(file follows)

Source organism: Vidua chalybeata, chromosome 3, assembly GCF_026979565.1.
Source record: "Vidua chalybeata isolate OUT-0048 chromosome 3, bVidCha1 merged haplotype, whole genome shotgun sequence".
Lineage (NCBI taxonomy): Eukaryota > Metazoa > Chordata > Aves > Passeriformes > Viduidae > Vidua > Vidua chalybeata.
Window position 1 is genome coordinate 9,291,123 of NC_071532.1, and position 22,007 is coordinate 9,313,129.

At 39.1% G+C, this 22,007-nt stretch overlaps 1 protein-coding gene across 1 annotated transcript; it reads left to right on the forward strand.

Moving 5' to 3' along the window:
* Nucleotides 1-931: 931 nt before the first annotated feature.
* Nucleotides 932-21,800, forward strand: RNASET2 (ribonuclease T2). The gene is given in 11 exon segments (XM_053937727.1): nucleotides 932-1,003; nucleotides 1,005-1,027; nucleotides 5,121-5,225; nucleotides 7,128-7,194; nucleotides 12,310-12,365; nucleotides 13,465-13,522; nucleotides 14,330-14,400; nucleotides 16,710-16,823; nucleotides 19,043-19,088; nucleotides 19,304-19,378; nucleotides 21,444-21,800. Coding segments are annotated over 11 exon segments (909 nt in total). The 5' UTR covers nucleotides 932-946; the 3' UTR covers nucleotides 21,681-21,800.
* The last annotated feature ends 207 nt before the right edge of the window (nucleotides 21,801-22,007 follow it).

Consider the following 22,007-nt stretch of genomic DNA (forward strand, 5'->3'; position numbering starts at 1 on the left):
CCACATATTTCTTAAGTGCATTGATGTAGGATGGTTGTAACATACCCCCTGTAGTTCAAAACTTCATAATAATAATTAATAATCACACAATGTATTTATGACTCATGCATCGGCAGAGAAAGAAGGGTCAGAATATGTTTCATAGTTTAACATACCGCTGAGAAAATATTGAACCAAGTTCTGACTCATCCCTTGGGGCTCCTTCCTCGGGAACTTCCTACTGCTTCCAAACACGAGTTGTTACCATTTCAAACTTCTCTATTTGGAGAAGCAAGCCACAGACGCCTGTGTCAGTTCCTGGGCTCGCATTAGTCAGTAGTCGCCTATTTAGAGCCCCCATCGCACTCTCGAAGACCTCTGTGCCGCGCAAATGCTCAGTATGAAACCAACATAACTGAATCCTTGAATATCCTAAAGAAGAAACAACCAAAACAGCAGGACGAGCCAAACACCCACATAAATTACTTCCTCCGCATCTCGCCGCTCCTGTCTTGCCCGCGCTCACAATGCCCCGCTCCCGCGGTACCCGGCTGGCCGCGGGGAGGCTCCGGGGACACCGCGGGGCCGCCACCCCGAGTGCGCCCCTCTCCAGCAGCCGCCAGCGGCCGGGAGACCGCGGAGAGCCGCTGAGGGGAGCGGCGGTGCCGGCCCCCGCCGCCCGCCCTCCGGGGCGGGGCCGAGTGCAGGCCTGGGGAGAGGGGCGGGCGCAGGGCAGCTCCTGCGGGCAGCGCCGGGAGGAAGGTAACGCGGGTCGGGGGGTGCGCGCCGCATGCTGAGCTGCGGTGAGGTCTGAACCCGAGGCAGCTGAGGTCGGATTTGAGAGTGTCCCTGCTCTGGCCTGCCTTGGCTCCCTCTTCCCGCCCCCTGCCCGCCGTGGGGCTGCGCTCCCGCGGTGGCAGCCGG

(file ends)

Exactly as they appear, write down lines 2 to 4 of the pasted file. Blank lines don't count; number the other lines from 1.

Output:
Source record: "Vidua chalybeata isolate OUT-0048 chromosome 3, bVidCha1 merged haplotype, whole genome shotgun sequence".
Lineage (NCBI taxonomy): Eukaryota > Metazoa > Chordata > Aves > Passeriformes > Viduidae > Vidua > Vidua chalybeata.
Window position 1 is genome coordinate 9,291,123 of NC_071532.1, and position 22,007 is coordinate 9,313,129.